Trash Trees: Avoid Planting Messy, Smelly Trees

Advice for keeping messy tree varieties out of your yard.

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Pyrus calleryana ~Bradford~ (11) Spring

Pyrus calleryana ~Bradford~ (11) Spring

The Bradford pear is a lovely tree, but its quick growth and weak wood also means branches are likely to break and fall.

The Bradford pear is a lovely tree, but its quick growth and weak wood also means branches are likely to break and fall.

Fall is the perfect time of year to plant trees. But as you sort through the countless choices in varieties, don’t forget to trash some ideas. Be warned by those voices of experience: Avoid the “trash trees.”

What are trash trees? Not everyone agrees, but most consider that if a tree is short lived, messy, insect- or disease-prone, and invasive, it definitely makes the list. Keep in mind that for the most part we’re talking about adding a tree to an urban or landscaped setting – not those found in the wild. Some are quick to call a tree trash if it has just one of those characteristics: It sheds yucky fruit or mounds of leaves. It emits a foul odor. It’s bred to grow so fast it develops a weak-wood structure and therefore lives only a short life. It takes over the landscape, threatening other plant life and wildlife habitats.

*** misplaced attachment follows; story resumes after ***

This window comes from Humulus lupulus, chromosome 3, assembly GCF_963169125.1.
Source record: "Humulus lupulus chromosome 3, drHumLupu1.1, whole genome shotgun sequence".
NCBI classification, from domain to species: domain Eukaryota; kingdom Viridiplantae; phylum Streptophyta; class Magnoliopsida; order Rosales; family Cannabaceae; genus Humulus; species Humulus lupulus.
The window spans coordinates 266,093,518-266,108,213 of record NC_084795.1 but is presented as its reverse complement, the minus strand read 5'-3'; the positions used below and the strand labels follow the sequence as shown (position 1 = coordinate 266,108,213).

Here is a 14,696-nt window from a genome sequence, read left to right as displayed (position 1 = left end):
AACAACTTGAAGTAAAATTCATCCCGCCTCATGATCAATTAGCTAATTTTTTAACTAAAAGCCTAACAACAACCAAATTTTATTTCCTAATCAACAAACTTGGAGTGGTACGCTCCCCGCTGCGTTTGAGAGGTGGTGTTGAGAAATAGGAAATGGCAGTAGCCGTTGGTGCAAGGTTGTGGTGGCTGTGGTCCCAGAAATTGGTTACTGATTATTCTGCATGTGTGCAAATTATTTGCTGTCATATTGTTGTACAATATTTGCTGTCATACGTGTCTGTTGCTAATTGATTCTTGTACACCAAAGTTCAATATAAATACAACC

While there is no hard-and-fast definition, here are a few trees that make the trash-tree list, rightly or wrongly, every year:

  • Bradford pear: The cookie-cutter subdivision developer’s dream, it was the silver bullet for creating instant shade when it debuted because it was bred to grow fast. Beautiful in spring as one of the earliest trees to flower, its rapid growth creates weak wood – and thus dangerous limbs in storms. The flip side of its pretty white flowers is the stench they create. And now the tree in considered an invasive weed to boot.
  • Mimosa: Pretty with their frilly frond-like leaves and poofs of pink flowers, mimosas are weak-wooded and produce extremely invasive weeds.
  • Chinese chestnut: Beautiful in the right location, this tree produces spiny fruit in spring with a smell so foul is can be detected yards away.
  • Gingko (female): There’s no denying the car-stopping beauty of a glorious yellow gingko in fall. But be warned: The female variety is one of the messiest and smelliest fruit producers around.
  • Hackberry: Even the name conjures up visions of a mess. At my last house, a tree planted by a previous owner produced so many nasty berries I was constantly bringing them indoors on my shoes. Not to mention the stains on the patio dropped by birds that couldn’t stomach a bite of them for very long! Which brings up a good question: If a messy tree is planted away from  high-traffic areas is it still a “trash tree”? I love Southern magnolias, but they dump a ton of leaves and need a large space. But I’d never “trash” one of these beauties – just site it properly.
  • Paper mulberry: Great leaves but messy fruits, weak wood and highly invasive.
  • Silver maple: Weak branches that break easily in high winds.
  • Weeping willow: Few trees are more elegant, with its hair-like limbs draping to the ground. But they are weak wooded and insect prone.
  • Siberian elm: Weak branches, messy twigs and not heat tolerant.
  • Water oak: Weak wooded, messy twigs, profuse acorn drop which makes it weedy. Water-hungry roots out-compete other nearby plants.

So, which of those trees do you think wins the title of Trashiest Tree Ever?

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